• The practice of issuing extra grog rations for exemplary service or special occasions is technically still on the books, because it can only be abolished at the pleasure of the reigning monarch, and Queen Elizabeth II has insisted upon keeping it around.
  • The order for extra grog was last given in 2012, to celebrate the Queen’s Diamond Jubilee.

There’s something oddly charming about that.

A Disney Movie For Each Day

Today (March 29, 2015) I saw… The Great Mouse Detective (1986)

It was the eve of our beloved Queen’s Diamond Jubilee, and the year Her Majesty’s government came to the very brink of disaster. She… But I’m getting ahead of myself. My name is Doctor David Q. Dawson, most recently of the Queen’s 66th regiment. I had just returned to London after a lenghty service in Afghanistan, and was looking for a place to stay, preferably dry. Little did I know that my life was about to change forever.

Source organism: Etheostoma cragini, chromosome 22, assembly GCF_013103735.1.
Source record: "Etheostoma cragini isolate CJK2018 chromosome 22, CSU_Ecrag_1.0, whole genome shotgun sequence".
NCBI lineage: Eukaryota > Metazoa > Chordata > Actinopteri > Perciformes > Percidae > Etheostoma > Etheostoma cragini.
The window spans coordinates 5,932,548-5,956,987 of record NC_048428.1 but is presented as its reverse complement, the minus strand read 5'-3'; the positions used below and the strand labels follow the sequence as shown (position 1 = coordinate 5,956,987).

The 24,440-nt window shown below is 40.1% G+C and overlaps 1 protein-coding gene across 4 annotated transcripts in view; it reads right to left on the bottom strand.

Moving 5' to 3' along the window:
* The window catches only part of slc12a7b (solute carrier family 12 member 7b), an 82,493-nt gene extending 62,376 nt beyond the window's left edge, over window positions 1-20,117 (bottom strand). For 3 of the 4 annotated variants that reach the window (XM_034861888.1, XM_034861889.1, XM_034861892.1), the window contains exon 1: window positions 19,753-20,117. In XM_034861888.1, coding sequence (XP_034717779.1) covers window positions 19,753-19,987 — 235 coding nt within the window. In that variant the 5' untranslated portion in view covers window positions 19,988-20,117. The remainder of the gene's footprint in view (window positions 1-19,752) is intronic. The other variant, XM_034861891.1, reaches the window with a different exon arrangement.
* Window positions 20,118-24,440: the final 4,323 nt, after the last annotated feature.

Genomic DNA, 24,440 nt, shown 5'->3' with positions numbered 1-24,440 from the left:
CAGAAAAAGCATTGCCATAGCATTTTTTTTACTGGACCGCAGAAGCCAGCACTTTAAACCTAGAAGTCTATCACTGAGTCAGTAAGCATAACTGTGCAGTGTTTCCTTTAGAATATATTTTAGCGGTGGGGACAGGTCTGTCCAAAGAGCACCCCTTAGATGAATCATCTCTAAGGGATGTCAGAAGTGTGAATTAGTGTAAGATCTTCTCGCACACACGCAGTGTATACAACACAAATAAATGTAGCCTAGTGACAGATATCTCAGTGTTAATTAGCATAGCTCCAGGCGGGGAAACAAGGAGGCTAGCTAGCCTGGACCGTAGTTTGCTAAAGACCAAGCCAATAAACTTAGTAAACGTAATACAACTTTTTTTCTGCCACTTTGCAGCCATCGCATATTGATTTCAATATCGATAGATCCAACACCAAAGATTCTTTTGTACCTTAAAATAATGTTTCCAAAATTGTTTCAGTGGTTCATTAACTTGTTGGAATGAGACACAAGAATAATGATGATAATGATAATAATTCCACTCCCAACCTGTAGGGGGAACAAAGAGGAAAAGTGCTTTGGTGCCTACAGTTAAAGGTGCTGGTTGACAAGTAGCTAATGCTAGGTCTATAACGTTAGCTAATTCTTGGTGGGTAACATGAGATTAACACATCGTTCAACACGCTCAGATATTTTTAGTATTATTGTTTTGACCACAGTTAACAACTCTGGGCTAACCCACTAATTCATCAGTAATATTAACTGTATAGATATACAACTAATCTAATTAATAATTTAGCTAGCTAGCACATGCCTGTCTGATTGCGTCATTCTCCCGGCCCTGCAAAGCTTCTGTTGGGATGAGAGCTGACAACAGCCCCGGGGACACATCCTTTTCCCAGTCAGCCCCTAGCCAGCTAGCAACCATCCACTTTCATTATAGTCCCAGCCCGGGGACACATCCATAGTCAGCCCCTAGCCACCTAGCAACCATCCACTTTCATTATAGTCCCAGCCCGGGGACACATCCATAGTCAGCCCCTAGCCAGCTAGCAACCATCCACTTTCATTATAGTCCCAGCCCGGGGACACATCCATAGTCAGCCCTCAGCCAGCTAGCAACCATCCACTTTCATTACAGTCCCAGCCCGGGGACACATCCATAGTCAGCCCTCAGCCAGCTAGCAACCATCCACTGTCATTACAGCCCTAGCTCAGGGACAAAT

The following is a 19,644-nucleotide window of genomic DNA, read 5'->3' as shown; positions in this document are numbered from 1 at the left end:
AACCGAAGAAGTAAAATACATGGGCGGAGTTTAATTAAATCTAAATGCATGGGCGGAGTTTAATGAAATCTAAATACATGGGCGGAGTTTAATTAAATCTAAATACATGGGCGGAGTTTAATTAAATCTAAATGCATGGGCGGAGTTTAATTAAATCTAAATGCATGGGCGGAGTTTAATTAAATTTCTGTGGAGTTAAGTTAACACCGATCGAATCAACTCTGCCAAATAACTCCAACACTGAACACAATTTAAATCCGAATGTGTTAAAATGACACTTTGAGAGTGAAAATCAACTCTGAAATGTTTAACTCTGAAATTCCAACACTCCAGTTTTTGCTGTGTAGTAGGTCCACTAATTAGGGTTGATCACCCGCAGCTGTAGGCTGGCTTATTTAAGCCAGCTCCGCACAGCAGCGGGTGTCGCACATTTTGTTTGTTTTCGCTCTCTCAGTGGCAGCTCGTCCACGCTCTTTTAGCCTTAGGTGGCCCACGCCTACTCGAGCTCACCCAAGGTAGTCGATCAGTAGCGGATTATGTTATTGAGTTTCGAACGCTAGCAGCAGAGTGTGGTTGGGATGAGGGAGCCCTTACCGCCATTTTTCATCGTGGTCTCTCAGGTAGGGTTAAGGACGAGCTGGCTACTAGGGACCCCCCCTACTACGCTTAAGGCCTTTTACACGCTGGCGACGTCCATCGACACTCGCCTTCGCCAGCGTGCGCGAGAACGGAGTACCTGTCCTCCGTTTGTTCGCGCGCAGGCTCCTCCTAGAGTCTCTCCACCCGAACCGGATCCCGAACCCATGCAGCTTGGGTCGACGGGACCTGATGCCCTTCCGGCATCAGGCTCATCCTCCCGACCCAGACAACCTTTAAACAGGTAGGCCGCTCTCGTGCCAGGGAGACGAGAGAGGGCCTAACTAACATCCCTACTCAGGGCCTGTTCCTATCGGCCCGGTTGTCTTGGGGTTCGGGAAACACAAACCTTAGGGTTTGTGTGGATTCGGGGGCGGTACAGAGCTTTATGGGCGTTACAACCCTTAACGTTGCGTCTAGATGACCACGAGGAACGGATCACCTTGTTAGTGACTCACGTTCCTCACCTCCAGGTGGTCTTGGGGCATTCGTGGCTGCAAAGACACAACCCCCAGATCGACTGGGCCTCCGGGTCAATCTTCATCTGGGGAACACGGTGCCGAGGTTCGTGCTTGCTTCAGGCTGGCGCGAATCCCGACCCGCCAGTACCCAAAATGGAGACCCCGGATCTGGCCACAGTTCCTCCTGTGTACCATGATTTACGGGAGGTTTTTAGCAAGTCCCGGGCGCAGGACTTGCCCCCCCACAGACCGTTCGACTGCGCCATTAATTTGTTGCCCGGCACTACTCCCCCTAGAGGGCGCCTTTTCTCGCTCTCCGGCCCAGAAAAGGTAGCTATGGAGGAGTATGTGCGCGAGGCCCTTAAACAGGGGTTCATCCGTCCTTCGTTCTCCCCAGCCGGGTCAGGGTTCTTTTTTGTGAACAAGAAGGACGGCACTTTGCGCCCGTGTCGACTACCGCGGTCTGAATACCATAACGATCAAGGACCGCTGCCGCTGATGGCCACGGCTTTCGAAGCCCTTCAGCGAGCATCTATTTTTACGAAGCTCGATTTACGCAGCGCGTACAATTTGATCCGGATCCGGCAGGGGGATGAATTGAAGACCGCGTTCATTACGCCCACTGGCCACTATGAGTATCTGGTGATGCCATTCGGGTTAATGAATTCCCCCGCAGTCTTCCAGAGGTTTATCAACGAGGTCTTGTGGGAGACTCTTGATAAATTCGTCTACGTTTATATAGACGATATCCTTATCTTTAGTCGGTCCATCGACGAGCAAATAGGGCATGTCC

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Favorite Outfits of The Duchess of Cambridge:(10/10)

*The Lace Cream Dress by Alexander McQueen. Catherine wore it twice, once to a service at St. Paul’s to honor The Queen’s Diamond Jubilee on June 5th, 2012. She wore it one other time at a Garden Party at Buckingham Palace, on June 10th, 2014.*